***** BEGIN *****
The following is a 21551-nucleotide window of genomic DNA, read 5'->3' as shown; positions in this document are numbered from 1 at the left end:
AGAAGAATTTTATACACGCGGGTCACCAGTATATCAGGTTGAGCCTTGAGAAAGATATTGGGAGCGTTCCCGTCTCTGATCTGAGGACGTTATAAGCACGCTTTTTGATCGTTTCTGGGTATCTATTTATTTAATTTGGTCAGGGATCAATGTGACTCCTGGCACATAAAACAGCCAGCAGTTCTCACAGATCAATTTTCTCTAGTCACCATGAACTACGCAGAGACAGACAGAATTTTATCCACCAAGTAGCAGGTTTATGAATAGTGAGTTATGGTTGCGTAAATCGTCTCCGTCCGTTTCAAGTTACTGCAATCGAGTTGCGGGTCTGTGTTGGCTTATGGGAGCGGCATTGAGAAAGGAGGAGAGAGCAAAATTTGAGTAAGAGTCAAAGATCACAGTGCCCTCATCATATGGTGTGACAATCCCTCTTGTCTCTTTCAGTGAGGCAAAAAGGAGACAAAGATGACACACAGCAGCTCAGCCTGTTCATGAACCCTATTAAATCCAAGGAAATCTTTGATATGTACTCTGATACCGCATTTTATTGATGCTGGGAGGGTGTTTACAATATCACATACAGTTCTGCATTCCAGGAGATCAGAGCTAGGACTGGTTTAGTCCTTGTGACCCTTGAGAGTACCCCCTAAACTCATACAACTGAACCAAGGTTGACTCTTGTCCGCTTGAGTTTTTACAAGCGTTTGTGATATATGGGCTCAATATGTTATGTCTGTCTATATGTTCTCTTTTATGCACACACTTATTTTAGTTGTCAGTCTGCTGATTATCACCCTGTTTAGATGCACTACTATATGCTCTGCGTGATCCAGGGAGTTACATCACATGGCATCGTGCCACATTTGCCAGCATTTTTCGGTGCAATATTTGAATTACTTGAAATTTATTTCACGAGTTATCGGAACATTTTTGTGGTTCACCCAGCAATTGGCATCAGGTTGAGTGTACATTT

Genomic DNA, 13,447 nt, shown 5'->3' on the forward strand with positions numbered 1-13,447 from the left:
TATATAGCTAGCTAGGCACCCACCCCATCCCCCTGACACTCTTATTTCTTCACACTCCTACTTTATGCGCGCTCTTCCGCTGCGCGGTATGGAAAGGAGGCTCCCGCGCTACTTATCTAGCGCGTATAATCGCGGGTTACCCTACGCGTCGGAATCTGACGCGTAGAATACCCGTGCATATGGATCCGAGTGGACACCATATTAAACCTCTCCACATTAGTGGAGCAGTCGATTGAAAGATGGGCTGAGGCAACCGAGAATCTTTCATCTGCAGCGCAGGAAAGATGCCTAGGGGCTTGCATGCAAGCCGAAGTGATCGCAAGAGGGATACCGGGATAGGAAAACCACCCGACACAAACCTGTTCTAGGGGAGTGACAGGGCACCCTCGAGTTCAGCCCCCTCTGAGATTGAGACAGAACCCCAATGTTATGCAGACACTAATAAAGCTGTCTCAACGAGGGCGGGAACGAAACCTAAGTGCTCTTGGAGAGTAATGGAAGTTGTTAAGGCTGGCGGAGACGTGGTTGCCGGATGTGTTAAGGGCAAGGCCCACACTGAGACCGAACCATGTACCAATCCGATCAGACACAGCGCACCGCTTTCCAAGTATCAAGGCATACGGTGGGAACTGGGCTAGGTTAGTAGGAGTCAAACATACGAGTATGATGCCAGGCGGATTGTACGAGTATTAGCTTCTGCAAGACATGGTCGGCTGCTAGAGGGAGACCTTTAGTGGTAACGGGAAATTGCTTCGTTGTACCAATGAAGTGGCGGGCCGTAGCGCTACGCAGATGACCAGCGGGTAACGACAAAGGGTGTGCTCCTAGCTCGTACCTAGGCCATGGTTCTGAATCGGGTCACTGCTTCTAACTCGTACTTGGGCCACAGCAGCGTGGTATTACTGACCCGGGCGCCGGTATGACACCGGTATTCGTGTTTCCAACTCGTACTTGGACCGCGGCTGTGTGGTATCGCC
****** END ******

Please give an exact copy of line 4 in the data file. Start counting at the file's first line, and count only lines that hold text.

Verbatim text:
TATATAGCTAGCTAGGCACCCACCCCATCCCCCTGACACTCTTATTTCTTCACACTCCTACTTTATGCGCGCTCTTCCGCTGCGCGGTATGGAAAGGAGGCTCCCGCGCTACTTATCTAGCGCGTATAATCGCGGGTTACCCTACGCGTCGGAATCTGACGCGTAGAATACCCGTGCATATGGATCCGAGTGGACACCATATTAAACCTCTCCACATTAGTGGAGCAGTCGATTGAAAGATGGGCTGAGGCAACCGAGAATCTTTCATCTGCAGCGCAGGAAAGATGCCTAGGGGCTTGCATGCAAGCCGAAGTGATCGCAAGAGGGATACCGGGATAGGAAAACCACCCGACACAAACCTGTTCTAGGGGAGTGACAGGGCACCCTCGAGTTCAGCCCCCTCTGAGATTGAGACAGAACCCCAATGTTATGCAGACACTAATAAAGCTGTCTCAACGAGGGCGGGAACGAAACCTAAGTGCTCTTGGAGAGTAATGGAAGTTGTTAAGGCTGGCGGAGACGTGGTTGCCGGATGTGTTAAGGGCAAGGCCCACACTGAGACCGAACCATGTACCAATCCGATCAGACACAGCGCACCGCTTTCCAAGTATCAAGGCATACGGTGGGAACTGGGCTAGGTTAGTAGGAGTCAAACATACGAGTATGATGCCAGGCGGATTGTACGAGTATTAGCTTCTGCAAGACATGGTCGGCTGCTAGAGGGAGACCTTTAGTGGTAACGGGAAATTGCTTCGTTGTACCAATGAAGTGGCGGGCCGTAGCGCTACGCAGATGACCAGCGGGTAACGACAAAGGGTGTGCTCCTAGCTCGTACCTAGGCCATGGTTCTGAATCGGGTCACTGCTTCTAACTCGTACTTGGGCCACAGCAGCGTGGTATTACTGACCCGGGCGCCGGTATGACACCGGTATTCGTGTTTCCAACTCGTACTTGGACCGCGGCTGTGTGGTATCGCC